K said:

What is the difference between "volt amps" and watts?

Ken

watts are joules per second, so they represent average energy flow in

a given direction. If the case involves DC, you can solve for watts

by just multiplying volts across some circuit by the current passing

through it, But energy can pass in either direction, so if the

current is changing direction, the energy flow can be positive or

negative, depending on the signs of both voltage and current.

In an AC circuit, watts are the average power flow in a given

direction, which may actually include parts of the cycle when power is

positive and parts when it is negative. In the parts of the cycle

where current and voltage have the same sign (as would be the case if

the load were pure resistance) the power is positive, but when the

current and voltage have opposite signs, it means that energy stored

in the load is being returned to the AC source, so this lowers the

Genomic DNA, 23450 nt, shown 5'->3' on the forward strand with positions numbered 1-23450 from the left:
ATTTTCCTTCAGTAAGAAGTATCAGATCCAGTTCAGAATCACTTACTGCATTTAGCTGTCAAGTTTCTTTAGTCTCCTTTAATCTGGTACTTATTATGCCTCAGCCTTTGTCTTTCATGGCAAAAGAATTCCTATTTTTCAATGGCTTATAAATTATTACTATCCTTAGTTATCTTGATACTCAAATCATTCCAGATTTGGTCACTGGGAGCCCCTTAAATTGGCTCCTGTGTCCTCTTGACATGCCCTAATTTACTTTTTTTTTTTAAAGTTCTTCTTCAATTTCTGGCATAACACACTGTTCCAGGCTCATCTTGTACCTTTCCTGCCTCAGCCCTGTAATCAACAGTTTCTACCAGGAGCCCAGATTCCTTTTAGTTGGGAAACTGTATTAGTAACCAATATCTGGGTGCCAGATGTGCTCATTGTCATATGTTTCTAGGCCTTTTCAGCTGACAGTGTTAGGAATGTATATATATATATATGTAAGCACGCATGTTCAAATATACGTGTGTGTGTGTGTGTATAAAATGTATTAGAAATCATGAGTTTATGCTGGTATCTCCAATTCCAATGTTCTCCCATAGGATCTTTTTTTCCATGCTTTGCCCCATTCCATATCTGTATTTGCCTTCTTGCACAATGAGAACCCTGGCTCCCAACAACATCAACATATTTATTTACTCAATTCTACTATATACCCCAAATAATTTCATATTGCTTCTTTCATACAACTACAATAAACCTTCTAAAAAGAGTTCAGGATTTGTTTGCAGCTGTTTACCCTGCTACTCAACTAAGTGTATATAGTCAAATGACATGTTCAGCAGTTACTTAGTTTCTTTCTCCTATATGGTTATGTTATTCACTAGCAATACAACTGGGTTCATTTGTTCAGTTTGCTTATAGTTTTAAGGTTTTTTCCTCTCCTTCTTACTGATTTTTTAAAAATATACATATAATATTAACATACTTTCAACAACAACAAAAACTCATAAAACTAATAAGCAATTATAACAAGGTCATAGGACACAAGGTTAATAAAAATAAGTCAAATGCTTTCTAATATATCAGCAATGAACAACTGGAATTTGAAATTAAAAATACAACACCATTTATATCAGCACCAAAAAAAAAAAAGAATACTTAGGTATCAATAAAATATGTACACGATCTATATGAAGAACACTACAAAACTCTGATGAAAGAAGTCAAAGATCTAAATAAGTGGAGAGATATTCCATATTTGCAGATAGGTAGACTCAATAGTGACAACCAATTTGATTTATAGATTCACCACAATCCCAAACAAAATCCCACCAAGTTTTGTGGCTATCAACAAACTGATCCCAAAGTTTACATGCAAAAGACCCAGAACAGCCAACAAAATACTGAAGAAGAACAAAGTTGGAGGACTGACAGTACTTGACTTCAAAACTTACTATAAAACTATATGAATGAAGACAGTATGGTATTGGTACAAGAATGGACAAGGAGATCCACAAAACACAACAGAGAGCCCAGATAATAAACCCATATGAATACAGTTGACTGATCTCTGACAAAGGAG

average power being delivered to the load. Watts takes all this into

account. To measure AC watts you need to average the product of the

instantaneous volts and the instantaneous amps (including signs) over

an AC cycle.

Volt amps measures the movement of energy, regardless of which way it

is going. It is the RMS voltage times the RMS amperes. The RMS deals

only with magnitude (RMS stands for Root Mean Squared, or square root

of the average of the instantaneously squared magnitude), and amps or

volts squared looses information about whether the sign was positive

or negative). Volt amps is easier to measure in an AC circuit, (just

takes a volt meter and an ammeter, and you to multiply their readings)

and is a useful measurement if you are dealing with power

transformers. The volts are mostly what cause core losses. The

amperes are mostly what cause copper losses. Transformers get hot

even if they drive purely reactive loads that consume no average

watts.

But if you are producing power watts are a better measure of what you

are making.